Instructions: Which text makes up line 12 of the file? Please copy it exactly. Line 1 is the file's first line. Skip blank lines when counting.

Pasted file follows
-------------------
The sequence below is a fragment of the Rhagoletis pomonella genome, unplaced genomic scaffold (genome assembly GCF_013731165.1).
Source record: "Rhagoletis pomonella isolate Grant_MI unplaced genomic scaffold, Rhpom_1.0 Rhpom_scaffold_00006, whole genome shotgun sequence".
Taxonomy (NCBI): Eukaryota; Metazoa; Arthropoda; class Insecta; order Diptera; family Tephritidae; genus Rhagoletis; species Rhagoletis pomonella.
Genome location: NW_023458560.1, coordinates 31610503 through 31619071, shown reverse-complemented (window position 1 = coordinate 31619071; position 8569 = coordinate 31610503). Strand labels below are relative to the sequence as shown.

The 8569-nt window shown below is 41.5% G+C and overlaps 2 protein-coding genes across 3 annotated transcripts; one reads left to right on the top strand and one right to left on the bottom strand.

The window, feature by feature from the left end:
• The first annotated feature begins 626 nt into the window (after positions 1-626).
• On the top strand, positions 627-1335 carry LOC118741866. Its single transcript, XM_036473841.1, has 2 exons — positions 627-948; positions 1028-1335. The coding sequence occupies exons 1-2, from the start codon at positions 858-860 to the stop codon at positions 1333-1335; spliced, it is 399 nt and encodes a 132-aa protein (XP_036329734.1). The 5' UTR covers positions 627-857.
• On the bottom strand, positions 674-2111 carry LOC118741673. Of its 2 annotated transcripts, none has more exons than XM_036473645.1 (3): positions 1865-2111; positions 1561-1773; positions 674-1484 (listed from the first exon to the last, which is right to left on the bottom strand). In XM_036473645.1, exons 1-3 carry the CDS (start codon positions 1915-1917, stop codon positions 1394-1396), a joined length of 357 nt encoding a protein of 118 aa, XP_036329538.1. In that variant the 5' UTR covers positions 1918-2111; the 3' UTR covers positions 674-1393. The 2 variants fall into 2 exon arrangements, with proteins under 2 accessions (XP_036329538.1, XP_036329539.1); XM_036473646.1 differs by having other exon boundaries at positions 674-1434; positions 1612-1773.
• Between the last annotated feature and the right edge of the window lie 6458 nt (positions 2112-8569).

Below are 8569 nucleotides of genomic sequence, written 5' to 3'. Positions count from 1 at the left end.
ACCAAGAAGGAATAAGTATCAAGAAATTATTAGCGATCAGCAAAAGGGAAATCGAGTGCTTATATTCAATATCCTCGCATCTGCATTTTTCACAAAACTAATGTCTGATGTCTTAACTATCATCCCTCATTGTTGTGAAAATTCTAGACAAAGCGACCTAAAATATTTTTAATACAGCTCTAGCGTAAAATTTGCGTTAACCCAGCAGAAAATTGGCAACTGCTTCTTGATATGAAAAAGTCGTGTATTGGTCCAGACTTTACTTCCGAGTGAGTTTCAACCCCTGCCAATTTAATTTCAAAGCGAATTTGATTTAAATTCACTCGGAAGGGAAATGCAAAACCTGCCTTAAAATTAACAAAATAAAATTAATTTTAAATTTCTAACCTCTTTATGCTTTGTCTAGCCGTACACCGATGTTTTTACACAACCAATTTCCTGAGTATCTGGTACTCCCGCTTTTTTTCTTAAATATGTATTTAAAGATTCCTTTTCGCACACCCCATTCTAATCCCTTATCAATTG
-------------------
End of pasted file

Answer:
ACCAAGAAGGAATAAGTATCAAGAAATTATTAGCGATCAGCAAAAGGGAAATCGAGTGCTTATATTCAATATCCTCGCATCTGCATTTTTCACAAAACTAATGTCTGATGTCTTAACTATCATCCCTCATTGTTGTGAAAATTCTAGACAAAGCGACCTAAAATATTTTTAATACAGCTCTAGCGTAAAATTTGCGTTAACCCAGCAGAAAATTGGCAACTGCTTCTTGATATGAAAAAGTCGTGTATTGGTCCAGACTTTACTTCCGAGTGAGTTTCAACCCCTGCCAATTTAATTTCAAAGCGAATTTGATTTAAATTCACTCGGAAGGGAAATGCAAAACCTGCCTTAAAATTAACAAAATAAAATTAATTTTAAATTTCTAACCTCTTTATGCTTTGTCTAGCCGTACACCGATGTTTTTACACAACCAATTTCCTGAGTATCTGGTACTCCCGCTTTTTTTCTTAAATATGTATTTAAAGATTCCTTTTCGCACACCCCATTCTAATCCCTTATCAATTG